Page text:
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Friday, March 4, 2016
Researchers demystify the secret on how a dog's paws tolerate cold and snow
It's been a mild winter across much of the Midwest in comparison to those in recent past. That despite the snowy weather we've experienced here in Michigan so late in the season. So clement in fact that it has resulted in far fewer days where I've needed to be extra-creative with indoor play for my charges because of the bitterly-cold temperatures.
It's no doubt that the winter weather can wreak havoc on our outdoor fun, and that of our canine friends. Their paws are a special consideration because they have direct contact with the ground.
I'm seeing the use of dog booties more often. And, since I work professionally with animals, I'm asked about my opinion on them. It seems that though a lot of dog owner's gut instinct is telling them that using booties doesn't seem necessary, they feel like they might not be doing the right thing by forgoing them. They admit part of it is due to peer pressure, which is unfortunate.
I have to say that for the most part, I find dog booties unnecessary. But before you scoff at my stance, allow me to explain.
In my experience, the biggest problem with the booties is that they don't fit well. Unless you have nice clunky ankles like a Great Dane, no matter how the booties fasten they don't stay on. And if they don't stay on, the protection that they're intended to offer isn't there, right?
Speaking of which, the theory on what booties are designed to do is two-fold: they are supposed to protect a dog's paws from salt and ice melter as well as the elements (namely the cold).
The former is a valid concern, no doubt. I find that in some areas – especially in neighborhoods and on city sidewalks – there's an abundance of product scattered about that can be irritating to a dog's paws. Whether it's the texture or the chemical itself that causes discomfort, dog booties (Pawz brand is tops in my book) can be a boon in keeping pets marching on. Musher's Secret is a nice choice, too.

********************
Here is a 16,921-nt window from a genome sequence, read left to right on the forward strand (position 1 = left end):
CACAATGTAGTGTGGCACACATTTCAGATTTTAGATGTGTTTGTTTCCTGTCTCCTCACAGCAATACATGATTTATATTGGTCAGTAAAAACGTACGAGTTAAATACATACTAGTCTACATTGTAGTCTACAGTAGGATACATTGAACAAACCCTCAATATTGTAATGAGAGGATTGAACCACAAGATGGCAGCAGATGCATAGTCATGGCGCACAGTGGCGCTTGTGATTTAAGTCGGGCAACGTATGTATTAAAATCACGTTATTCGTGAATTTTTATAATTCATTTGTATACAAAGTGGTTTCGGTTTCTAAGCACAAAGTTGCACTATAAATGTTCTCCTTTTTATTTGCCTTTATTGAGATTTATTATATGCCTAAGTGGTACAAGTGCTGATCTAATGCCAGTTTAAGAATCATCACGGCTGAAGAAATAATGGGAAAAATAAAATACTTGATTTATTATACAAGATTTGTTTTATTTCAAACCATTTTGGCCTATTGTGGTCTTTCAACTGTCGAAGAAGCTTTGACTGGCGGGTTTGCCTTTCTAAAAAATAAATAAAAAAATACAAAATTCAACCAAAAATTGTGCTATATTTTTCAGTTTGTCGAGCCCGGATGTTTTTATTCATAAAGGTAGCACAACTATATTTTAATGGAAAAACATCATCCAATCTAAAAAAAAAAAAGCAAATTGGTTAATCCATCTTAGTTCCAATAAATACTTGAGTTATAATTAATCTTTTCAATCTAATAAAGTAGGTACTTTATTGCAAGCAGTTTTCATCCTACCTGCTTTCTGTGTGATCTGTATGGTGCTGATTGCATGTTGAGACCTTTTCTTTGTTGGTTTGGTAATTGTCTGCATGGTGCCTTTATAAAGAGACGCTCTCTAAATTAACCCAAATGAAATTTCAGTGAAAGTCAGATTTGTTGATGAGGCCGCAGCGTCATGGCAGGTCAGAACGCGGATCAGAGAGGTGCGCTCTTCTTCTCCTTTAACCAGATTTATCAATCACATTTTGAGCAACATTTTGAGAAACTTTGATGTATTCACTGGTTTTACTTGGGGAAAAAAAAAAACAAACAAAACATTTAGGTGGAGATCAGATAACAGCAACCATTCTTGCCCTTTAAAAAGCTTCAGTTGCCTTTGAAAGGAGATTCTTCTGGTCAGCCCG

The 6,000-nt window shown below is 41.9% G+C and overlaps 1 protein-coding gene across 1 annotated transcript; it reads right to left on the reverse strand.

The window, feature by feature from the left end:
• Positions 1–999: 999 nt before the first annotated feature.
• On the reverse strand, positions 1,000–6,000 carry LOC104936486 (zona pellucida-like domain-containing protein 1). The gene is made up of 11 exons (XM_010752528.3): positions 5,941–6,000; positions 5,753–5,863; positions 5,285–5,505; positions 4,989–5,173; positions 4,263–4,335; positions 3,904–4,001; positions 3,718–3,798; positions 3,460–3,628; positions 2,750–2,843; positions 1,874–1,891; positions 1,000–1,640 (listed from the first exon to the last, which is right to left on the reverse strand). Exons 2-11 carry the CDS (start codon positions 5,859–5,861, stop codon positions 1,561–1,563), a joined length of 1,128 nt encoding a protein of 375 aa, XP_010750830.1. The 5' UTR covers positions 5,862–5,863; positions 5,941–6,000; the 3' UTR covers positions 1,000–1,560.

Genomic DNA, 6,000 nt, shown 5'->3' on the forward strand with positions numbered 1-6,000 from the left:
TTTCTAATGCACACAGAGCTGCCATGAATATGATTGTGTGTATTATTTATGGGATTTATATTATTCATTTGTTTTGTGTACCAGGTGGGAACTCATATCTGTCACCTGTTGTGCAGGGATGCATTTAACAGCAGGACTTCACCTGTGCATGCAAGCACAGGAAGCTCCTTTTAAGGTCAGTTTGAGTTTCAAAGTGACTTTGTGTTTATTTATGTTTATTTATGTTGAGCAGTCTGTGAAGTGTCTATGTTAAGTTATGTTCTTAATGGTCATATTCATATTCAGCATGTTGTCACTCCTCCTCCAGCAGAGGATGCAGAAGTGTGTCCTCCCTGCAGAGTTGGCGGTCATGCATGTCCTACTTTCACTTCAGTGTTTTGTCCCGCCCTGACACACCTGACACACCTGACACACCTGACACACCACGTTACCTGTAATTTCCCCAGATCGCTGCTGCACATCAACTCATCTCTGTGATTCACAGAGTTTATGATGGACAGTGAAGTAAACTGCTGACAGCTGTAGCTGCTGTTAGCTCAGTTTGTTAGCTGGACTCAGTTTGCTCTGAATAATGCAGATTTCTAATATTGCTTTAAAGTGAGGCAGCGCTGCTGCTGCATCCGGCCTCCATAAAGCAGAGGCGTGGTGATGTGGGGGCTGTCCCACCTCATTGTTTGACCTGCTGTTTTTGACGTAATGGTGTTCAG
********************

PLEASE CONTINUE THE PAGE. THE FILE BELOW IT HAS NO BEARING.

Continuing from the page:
In my years chaperoning pets on outdoor adventures and gauging their behavior during and after, there's no indication – barring the below-zero temps that we occasionally see here in Michigan – that their paws experience discomfort from the cold. Why that's the case is supported by findings by researchers out of Japan.
To begin with, dogs' pads contain lots of fatty tissue. This area doesn't freeze as easily as other tissues, and the blood vessels in dogs' feet are arranged in a way that's unique: they let them serve as living heat exchangers — arteries in the paws are very close to networks of tiny veins, and these allow the transfer of heat from venous to arterial blood.
The research was conducted by Dr. Hiroysho Ninomiya and other scientists at Tokyo's Yamazaki Gakuen University. An electron microscope and four subjects were used to help do the study, which was published in the journal Veterinary Dermatology.
A "counter-current" heat exchange occurs like this: a paw is cooled by contact with frozen ground, and warmth from the arteries in the paw gets transferred to the tiny veins, called "venules." This helps keep the paw at a manageable temperature. It also warms the blood before it flows back to the body, which helps keep the dog's body temperature from falling too low.
This isn't an ability that nature has given only to canines. Penguins and foxes, have it, too.
The information in the study suggests that dogs may have evolved in cold environments, but this doesn't mean that they should be left out in the elements.
Some pets can be more sensitive than others when it comes to the cold and their paws. If yours is one of them, it's always wise to use your best judgement to help them stay comfortable.
Lorrie Shaw is a freelance writer and owner of Professional Pet Sitting. Shoot her an email, contact her at 734-904-7279 or follow her adventures on Twitter.